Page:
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Residential property in the Cape Town central city levels out to meet demand

Residential property in the Cape Town central city levels out to meet demand

Over the past few years, as Cape Town experienced an unprecedented rise in residential property values throughout the metropole, the Cape Town Central City was understandably seen to be a strong investors market, with new developments quickly selling off plan at record prices.

Sold at averages of around R19 229/m² in 2014, prices during 2017 topped out at R41 287/m². However, the latest edition of The State of Cape Town Central City Report – 2018: A year in review has revealed a drop back down to an average of R35 431/m² – similar to levels last seen in 2016.

This, according to Rob Kane – chairperson of the Cape Town Central City Improvement District (CCID), the organisation that publishes the report – is very good news for the CBD and surrounds.

Kane elaborates: “In 2017, the median apartment price sold in the Central City was around R2 million. This saw a small increase to R2.1 million in 2018, showing a slow down on the previous trend of high and quick year-on-year property price increases.”

“In other words, just like the rest of Cape Town, the residential market in our CBD has adjusted to prevailing economic conditions.”

Kane explains that prices have run ahead of economic realities in recent years: “Affordability has shifted market conditions from a seller’s to a buyer’s market, in which buyers are willing to wait for value to return to the market while sellers are no longer dictating prices.

“We’re also seeing fewer people ‘semigrating’ to Cape Town from across South Africa. This has resulted in a softening in demand for properties in Cape Town, including in the CBD.”

According to Lightstone, while the largest cohort (42%) of buyers in the vicinity of the CBD during 2018 were considered to be “middle-aged” (between 36 and 49 years), just under a third were typically first-time buyers under the age of 35 years.

“This suggests that professionals are now finding value in the Central City, and that the latest wave of development has acknowledged this demand and the right type of product is being released for the current market to absorb.”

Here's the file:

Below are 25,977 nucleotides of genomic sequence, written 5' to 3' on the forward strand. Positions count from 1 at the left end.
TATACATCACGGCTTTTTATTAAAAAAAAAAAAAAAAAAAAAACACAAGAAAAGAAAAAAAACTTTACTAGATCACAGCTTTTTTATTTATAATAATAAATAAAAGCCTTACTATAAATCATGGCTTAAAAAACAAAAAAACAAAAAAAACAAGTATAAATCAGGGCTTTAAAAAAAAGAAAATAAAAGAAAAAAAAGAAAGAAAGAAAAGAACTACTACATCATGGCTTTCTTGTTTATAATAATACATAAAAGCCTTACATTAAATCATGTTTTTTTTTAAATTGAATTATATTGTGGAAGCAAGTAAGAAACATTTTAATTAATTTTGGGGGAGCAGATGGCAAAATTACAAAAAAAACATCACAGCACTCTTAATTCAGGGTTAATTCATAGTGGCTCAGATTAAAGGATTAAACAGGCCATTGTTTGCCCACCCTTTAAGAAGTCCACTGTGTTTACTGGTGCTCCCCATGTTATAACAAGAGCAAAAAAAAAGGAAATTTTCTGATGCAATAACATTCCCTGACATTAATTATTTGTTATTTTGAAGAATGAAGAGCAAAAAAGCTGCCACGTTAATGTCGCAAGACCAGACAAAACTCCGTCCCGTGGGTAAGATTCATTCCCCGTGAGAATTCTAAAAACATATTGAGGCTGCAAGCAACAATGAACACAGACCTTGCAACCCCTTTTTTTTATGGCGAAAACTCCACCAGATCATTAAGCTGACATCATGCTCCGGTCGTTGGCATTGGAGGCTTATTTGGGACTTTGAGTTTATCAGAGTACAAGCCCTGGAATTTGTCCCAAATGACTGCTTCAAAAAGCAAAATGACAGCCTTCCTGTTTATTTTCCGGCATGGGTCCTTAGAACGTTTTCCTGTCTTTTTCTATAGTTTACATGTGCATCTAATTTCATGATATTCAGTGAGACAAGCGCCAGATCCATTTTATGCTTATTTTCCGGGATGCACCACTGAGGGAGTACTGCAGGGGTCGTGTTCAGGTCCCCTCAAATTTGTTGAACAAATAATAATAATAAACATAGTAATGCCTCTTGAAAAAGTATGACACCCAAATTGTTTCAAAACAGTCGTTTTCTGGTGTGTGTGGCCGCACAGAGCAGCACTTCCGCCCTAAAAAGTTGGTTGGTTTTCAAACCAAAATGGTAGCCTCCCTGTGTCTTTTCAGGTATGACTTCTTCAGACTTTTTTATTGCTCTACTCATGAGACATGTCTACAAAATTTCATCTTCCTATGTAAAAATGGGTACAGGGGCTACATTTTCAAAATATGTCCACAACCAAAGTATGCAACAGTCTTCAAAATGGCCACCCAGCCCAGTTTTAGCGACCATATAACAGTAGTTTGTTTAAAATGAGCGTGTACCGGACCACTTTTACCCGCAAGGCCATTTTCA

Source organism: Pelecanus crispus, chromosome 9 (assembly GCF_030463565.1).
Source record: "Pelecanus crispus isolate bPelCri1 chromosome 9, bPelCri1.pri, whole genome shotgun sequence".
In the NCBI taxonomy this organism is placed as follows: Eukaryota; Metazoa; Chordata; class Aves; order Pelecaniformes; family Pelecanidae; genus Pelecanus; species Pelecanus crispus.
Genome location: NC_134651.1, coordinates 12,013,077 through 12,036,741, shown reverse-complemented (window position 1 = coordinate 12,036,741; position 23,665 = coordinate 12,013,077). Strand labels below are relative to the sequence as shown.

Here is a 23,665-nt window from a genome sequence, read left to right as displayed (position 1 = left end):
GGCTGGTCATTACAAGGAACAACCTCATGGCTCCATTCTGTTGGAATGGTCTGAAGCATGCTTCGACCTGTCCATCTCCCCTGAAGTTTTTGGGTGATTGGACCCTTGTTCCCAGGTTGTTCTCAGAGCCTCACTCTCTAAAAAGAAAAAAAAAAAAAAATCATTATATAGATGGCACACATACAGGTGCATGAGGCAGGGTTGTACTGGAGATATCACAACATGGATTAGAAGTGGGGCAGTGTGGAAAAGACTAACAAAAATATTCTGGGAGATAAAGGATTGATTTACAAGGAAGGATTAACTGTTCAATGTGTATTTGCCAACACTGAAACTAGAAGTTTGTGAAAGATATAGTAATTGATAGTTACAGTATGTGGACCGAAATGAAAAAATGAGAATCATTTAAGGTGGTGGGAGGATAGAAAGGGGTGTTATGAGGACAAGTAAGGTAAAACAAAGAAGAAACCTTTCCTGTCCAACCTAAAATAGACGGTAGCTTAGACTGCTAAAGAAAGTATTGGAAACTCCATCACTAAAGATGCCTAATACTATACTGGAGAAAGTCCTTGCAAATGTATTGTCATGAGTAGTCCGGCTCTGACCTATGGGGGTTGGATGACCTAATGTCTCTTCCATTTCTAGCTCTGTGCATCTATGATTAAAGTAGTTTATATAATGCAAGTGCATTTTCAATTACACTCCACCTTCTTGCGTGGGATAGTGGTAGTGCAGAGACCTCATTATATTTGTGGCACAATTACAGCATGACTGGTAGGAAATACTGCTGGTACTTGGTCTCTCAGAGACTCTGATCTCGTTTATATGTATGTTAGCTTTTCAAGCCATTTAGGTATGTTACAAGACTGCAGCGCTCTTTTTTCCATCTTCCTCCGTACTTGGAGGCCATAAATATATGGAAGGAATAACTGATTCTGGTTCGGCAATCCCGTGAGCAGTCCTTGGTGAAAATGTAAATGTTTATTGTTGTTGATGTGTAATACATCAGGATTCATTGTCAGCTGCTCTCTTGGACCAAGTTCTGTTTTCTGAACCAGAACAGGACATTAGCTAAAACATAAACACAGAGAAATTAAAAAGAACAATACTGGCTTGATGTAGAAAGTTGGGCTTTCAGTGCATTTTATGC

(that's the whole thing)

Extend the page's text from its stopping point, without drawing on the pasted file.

The right kind of product, according to the report, are apartments that buy into the micro-living trend – an international concept already popular for years in vibrant downtown areas abroad, that sees apartments being developed between 20m² and 40m² in size.

Buildings such as these are ideal for downtown living, bringing people close to where they work at prices they can afford. With the living spaces themselves being compact in size, the building design is then also maximised to encourage interaction between residents in communal spaces.

Many buildings of this nature will also incorporate co-working spaces, another hot trend in downtown areas today.

Another trend that is emerging is that some developers are now holding on to these buildings, preferring to rent out apartments rather than selling them as sectional title, thereby retaining an interest in the building. A number of developments in the CBD are already following this trend, including 106 Adderley, where rentals start from R15 500 per month.

Notes Kane, “There is no doubt that anyone who has invested money in the residential property market in the Central City over the last decade has seen phenomenal returns.”

In support of this, the report noted that the median price of an apartment sold in the CCID area has seen an increase of 97.6% in the last five years alone.

A BREAKDOWN OF RESIDENTIAL PROPERTY IN THE CENTRAL CITY DURING 2018

The following figures are from the CCID’s latest annual investment guide, The State of Cape Town Central City – 2018: A year in review

61 The number of residential complexes currently completed and coming on line
361 The number of units sold transferred to owners (ie: sold)
R35 431/m² Average price achieved per m²on properties transferred
R2.1 million     Median apartment price for 2018 
77.6m² Average size of unit transferred

Issued by Irvine Partners on behalf of Sharon Sorour-Morris, Communications Manager: Cape Town CCID

FOR ALL MEDIA ENQUIRIES AND TO REQUEST INTERVIEWS:

Sharon Sorour-Morris
Manager: Communications
Central City Improvement District
sharon@capetownccid.org
082 216 0835